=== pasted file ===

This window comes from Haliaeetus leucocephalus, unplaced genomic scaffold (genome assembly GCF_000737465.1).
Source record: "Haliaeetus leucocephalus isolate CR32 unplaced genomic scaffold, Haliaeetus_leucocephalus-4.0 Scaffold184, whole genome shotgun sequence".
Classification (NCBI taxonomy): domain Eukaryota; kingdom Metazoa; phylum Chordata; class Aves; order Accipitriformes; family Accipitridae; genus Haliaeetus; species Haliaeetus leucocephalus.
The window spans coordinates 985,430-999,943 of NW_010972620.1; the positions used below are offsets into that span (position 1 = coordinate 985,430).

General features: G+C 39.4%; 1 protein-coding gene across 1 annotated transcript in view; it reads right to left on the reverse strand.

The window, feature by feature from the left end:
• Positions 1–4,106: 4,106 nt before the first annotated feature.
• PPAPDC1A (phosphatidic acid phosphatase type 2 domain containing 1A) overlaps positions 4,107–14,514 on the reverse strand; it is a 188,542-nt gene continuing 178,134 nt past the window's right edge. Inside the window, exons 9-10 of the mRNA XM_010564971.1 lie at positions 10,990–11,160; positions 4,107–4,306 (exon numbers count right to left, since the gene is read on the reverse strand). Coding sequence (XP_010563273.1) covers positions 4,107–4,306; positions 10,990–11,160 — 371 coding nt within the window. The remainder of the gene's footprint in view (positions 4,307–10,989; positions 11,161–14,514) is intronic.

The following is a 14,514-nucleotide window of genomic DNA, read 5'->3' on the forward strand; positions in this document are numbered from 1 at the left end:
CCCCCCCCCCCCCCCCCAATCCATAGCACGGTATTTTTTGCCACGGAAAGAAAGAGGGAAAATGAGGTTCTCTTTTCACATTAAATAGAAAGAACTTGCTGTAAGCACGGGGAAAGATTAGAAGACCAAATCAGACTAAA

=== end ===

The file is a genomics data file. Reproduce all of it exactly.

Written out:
This window comes from Haliaeetus leucocephalus, unplaced genomic scaffold (genome assembly GCF_000737465.1).
Source record: "Haliaeetus leucocephalus isolate CR32 unplaced genomic scaffold, Haliaeetus_leucocephalus-4.0 Scaffold184, whole genome shotgun sequence".
Classification (NCBI taxonomy): domain Eukaryota; kingdom Metazoa; phylum Chordata; class Aves; order Accipitriformes; family Accipitridae; genus Haliaeetus; species Haliaeetus leucocephalus.
The window spans coordinates 985,430-999,943 of NW_010972620.1; the positions used below are offsets into that span (position 1 = coordinate 985,430).

General features: G+C 39.4%; 1 protein-coding gene across 1 annotated transcript in view; it reads right to left on the reverse strand.

The window, feature by feature from the left end:
• Positions 1–4,106: 4,106 nt before the first annotated feature.
• PPAPDC1A (phosphatidic acid phosphatase type 2 domain containing 1A) overlaps positions 4,107–14,514 on the reverse strand; it is a 188,542-nt gene continuing 178,134 nt past the window's right edge. Inside the window, exons 9-10 of the mRNA XM_010564971.1 lie at positions 10,990–11,160; positions 4,107–4,306 (exon numbers count right to left, since the gene is read on the reverse strand). Coding sequence (XP_010563273.1) covers positions 4,107–4,306; positions 10,990–11,160 — 371 coding nt within the window. The remainder of the gene's footprint in view (positions 4,307–10,989; positions 11,161–14,514) is intronic.

The following is a 14,514-nucleotide window of genomic DNA, read 5'->3' on the forward strand; positions in this document are numbered from 1 at the left end:
CCCCCCCCCCCCCCCCCAATCCATAGCACGGTATTTTTTGCCACGGAAAGAAAGAGGGAAAATGAGGTTCTCTTTTCACATTAAATAGAAAGAACTTGCTGTAAGCACGGGGAAAGATTAGAAGACCAAATCAGACTAAA